I realize I may be in the minority in this respect. Very recently I had a fairly spirited dispute with another baseball writer about these issues and — after we threw barbs at each other for a bit — we dug into the matter more. It seems he comes at things from a slightly different place. He has children who are really getting into baseball now. They have thrown themselves into it with abandon, to the point where they do get legitimately upset  when things go bad for players they like and uplifted when things go well. It’s probably a fantastic ride for them and I would guess that my counterpart’s bonding over sports with his children is on a totally different level than mine is. But, at the same time, it does require some veneration of the athlete to make it work, doesn’t it? And, in turn, if the athlete does not live up to the ideal, it almost necessitates some negative emotional response. The sort of which we see in these outraged sentiments from fans, the media, whoever. I’ve seen if from my counterpart recently, and it almost certainly has to come from some sense that these ballplayers are disappointing him or his children or both.

For my part, I can’t muster any of that. I don’t think A-Rod is subhuman simply because he lied and cheated. Indeed, that makes me think of him as quite human indeed, as human beings tend to act like that an awful lot. He’s only subhuman if you thought of him as something greater before.  Likewise, I can’t muster what is, in effect, “think of the children” rhetoric because neither me as a child nor my children now see these athletes as anyone special that need give us special consideration.  We love what they do when they are performing, but we don’t think of them as anyone who owes us special moral or ethical duties. That’s what parents and teachers and honest-to-goodness role models are for. Athletes are no different than actors or astronauts in this regard. People who do amazing things but whom we shouldn’t expect to be better people merely because of their station.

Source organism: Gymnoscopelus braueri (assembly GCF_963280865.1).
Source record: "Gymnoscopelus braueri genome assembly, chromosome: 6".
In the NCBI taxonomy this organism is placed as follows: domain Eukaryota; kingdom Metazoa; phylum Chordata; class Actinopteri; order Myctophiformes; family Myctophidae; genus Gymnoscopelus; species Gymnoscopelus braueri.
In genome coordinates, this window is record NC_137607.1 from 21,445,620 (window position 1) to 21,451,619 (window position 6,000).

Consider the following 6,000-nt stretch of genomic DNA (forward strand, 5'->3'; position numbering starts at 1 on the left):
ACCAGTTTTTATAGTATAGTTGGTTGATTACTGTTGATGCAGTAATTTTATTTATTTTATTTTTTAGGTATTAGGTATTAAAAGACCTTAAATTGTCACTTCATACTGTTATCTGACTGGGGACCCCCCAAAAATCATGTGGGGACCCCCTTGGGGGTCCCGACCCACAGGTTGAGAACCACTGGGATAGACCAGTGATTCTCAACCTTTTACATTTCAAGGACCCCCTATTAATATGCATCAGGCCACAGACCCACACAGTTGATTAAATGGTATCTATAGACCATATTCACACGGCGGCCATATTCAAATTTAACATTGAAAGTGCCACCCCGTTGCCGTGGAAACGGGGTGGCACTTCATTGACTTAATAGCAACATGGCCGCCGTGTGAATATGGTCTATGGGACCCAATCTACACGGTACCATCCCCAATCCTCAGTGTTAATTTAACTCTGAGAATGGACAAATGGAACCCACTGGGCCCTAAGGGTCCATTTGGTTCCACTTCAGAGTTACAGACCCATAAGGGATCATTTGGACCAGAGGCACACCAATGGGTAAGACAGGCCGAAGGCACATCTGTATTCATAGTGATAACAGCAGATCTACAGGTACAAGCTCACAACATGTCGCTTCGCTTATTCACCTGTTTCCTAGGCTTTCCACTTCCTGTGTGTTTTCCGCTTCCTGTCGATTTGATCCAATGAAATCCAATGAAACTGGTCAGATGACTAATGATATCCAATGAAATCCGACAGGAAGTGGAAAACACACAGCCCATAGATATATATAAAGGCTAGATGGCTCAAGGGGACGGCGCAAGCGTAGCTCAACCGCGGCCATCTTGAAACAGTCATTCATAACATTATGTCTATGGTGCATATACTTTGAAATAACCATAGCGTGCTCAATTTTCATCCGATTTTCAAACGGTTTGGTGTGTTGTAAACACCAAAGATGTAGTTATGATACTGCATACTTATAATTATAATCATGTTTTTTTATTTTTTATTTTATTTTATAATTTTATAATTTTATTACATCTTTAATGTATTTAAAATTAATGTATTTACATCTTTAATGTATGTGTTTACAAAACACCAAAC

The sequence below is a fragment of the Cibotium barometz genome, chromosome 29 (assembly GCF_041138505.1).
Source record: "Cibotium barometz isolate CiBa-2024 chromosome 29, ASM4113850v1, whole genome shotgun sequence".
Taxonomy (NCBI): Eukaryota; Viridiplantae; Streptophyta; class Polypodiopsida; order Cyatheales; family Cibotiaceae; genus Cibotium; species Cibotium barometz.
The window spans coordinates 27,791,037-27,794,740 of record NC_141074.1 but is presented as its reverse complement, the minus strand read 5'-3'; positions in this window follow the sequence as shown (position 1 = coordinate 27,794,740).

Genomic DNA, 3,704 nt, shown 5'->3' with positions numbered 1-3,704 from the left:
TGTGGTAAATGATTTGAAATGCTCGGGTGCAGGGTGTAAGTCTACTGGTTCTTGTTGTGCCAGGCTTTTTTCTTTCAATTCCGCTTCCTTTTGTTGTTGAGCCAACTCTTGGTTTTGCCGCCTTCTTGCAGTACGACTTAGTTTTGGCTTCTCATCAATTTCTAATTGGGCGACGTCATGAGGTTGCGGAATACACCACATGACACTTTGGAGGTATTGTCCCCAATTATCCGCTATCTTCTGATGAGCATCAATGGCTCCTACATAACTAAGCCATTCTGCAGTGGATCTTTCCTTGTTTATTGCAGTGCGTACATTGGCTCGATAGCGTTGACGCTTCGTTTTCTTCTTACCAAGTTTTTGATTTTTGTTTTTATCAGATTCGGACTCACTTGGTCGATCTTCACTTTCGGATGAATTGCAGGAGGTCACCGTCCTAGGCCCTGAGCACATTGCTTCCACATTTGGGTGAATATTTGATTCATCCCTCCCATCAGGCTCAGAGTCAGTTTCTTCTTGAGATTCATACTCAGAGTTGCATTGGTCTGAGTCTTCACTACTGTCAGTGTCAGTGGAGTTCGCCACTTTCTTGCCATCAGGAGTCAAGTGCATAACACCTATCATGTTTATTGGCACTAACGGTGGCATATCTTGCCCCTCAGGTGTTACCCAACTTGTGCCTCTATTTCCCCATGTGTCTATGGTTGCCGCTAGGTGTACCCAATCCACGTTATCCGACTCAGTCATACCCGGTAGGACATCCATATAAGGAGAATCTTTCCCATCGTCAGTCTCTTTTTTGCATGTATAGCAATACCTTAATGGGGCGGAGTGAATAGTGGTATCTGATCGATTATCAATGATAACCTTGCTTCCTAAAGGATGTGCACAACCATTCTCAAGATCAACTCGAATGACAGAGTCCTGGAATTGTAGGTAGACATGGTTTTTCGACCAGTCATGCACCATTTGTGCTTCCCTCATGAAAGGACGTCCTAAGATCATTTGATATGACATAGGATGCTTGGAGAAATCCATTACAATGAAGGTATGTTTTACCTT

Does that mean that I don’t have opinions when an athlete falls short of some ideal? Of course not. It’s simply a matter of proportion. I can say, quite comfortably, when one of them does something bad that they have behaved poorly. Lied. Cheated. Broken the law. What have you. But I’m no more likely to get sent into an emotional tizzy over it than I am if I learned that some actor got busted for drugs or some singer slept around. I don’t approve, but I also let it go pretty quickly. I have my own moral and ethical life to worry about and that’s hard enough. Please just act/sing/play for my enjoyment, entertainer. I may critique your performance if you do it poorly, but the act is all I require of you personally. It’s different if one’s directly affected by the poor behavior in question — other players and teammates have a right to be truly angry if their personal trust or their livelihood was jeopardized by the A-Rods of the world — but I’ve not been harmed by them unless I let them harm me by giving them too much trust to begin with.